So how does it work? Chan said Stay Home Safe picks up data signals -- such as Wi-Fi, Bluetooth and GPS -- in the place where the person is and identifies it as the wearer's "signature" location. If the system determines the wearer has left the signature location by acknowledging different set of data signals, it sends an alert to authorities. There is also a mechanism in the wristband that alerts authorities if it is cut.
The system's core "geo-fencing" technology was developed by Gary Chan Shueng-han, a professor at Hong Kong University of Science and Technology, Arthur Chan's alma mater. Arthur Chan was a student of the professor and later acquired his mentor's company, Compathnion Technology, which is now a subsidiary of SagaDigits.
"Yes, I was one of [Gary Chan's] first students at the university, and he was a great teacher," Arthur Chan said. About a decade later, they became partners.
Having witnessed the effectiveness of Hong Kong's tracking system, authorities in more than 30 cities in the Middle East and Southeast Asia have indicated interest, according to Chan. He said the company has already sent demonstration kits to authorities in a few cities.
While the system is undoubtedly useful for tracking infection, it also raises serious privacy questions. In effect, it allows governments to legally barge into people's daily lives for 14 days. This is particularly worrying given waning public support for the Hong Kong government after it proposed a now-shelved extradition bill last summer. Since then the city has been in turmoil, with Hong Kongers protesting against the government and demanding democratic change.
The recent imposition of a new national security law by Beijing, which the local government has wholeheartedly supported, has further shaken people's confidence. In this environment, the last thing Hong Kongers want is for the government to gain greater powers of surveillance.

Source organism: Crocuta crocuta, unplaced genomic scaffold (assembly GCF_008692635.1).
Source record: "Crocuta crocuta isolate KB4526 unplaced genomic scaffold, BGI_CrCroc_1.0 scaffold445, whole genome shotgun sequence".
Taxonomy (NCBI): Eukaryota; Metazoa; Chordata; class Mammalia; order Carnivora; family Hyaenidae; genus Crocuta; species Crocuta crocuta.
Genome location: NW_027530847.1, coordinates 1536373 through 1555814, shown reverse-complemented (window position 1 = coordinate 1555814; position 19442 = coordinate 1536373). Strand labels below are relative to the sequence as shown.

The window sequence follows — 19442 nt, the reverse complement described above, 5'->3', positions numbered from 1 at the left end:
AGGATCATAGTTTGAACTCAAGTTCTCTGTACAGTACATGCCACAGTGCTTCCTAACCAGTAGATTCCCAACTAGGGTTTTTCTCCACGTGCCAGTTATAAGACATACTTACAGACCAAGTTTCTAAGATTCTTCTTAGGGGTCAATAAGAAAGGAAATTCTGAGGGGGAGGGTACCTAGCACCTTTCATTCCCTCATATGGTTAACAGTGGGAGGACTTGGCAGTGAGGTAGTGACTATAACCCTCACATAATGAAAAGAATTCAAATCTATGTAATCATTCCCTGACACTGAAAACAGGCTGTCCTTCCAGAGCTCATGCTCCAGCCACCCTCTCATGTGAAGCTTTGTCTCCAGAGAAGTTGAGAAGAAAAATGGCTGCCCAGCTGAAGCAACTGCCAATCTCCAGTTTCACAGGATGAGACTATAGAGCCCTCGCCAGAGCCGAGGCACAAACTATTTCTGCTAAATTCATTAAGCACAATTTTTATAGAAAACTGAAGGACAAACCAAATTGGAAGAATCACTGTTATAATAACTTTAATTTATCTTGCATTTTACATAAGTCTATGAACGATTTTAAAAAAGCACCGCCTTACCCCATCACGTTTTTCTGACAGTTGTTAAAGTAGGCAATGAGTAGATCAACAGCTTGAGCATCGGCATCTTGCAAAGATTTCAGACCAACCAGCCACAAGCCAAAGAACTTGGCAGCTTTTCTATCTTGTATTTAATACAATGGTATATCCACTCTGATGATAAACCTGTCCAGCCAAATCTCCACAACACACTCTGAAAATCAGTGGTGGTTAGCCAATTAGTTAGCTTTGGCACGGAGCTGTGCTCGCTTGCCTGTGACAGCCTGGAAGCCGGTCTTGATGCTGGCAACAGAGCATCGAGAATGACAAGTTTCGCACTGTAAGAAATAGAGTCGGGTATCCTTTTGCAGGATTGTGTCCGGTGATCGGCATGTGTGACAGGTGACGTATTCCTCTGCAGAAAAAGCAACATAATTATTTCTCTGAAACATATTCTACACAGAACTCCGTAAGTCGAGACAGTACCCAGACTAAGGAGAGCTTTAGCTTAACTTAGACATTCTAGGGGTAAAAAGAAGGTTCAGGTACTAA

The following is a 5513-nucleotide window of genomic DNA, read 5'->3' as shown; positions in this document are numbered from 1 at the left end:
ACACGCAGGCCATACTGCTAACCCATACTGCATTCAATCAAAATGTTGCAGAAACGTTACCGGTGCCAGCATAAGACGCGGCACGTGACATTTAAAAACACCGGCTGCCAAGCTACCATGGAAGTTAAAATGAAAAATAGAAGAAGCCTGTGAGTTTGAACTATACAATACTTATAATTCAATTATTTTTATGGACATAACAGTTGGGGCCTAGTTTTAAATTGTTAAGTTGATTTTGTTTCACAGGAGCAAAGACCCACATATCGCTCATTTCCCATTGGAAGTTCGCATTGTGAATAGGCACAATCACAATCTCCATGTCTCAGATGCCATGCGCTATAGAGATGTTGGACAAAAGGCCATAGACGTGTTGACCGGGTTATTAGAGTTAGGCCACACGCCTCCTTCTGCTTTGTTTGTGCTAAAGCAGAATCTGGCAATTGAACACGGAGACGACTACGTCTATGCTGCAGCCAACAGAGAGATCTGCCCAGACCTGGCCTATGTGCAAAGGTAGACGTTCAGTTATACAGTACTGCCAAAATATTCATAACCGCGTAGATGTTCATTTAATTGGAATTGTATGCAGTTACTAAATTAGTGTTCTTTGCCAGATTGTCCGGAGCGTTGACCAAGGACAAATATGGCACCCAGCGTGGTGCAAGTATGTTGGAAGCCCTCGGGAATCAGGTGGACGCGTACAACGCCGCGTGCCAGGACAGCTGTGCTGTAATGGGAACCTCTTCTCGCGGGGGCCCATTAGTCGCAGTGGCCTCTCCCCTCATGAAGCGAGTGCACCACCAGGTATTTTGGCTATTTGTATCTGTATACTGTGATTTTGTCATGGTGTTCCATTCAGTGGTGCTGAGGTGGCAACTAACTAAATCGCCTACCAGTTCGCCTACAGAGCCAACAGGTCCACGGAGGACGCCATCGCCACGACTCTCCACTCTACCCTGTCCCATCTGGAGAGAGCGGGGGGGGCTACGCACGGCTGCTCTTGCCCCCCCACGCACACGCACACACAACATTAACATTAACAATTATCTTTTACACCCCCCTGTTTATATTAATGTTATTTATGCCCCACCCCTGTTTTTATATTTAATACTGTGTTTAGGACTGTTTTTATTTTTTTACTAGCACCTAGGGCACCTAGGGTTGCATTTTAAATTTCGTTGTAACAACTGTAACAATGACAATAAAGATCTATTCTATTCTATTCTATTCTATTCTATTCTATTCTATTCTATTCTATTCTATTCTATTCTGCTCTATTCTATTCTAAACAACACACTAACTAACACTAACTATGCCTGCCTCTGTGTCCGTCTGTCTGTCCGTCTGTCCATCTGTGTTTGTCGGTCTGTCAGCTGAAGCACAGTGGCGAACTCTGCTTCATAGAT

Charles Mok, a legislator with the pan-democratic camp, who also represents the information technology industry, on Wednesday pressed the government over the information it has collected through Stay Home Safe.
Alfred Sit Wing-hang, secretary for innovation and technology, responded by reiterating the government's position that the Department of Health retains only the contact phone number of wristband wearers and does not collect any other personal data.
He said in a written response that any information gathered through the contact tracing process "will be destroyed within three months after the completion of the 14-day quarantine period."
Chan confirmed the government statements with regard to data and privacy, although he acknowledge the issues were "a challenge" that he deeply pondered, given the "very, very unique situation in Hong Kong."
But he also added: "Technology is neutral, but if you put it in a wrong place or use it at the wrong time, it doesn't work."
Many may find it hard to accept the assurances of tech experts and the government that the technology will not be abused, given the lack of public trust in the authorities and the technology's potential to be used as a weapon.
Kenji Kawase is chief business news correspondent for the Nikkei Asian Review and an editor of Tech Scroll Asia, a newsletter on technology in Asia that combines the best reporting from Nikkei and the Financial Times. He has been reporting and editing for Nikkei since 1992, mainly covering corporate and financial news in Tokyo, Osaka, Shanghai, Hong Kong and Bangkok. He returned to Hong Kong for the third time in May.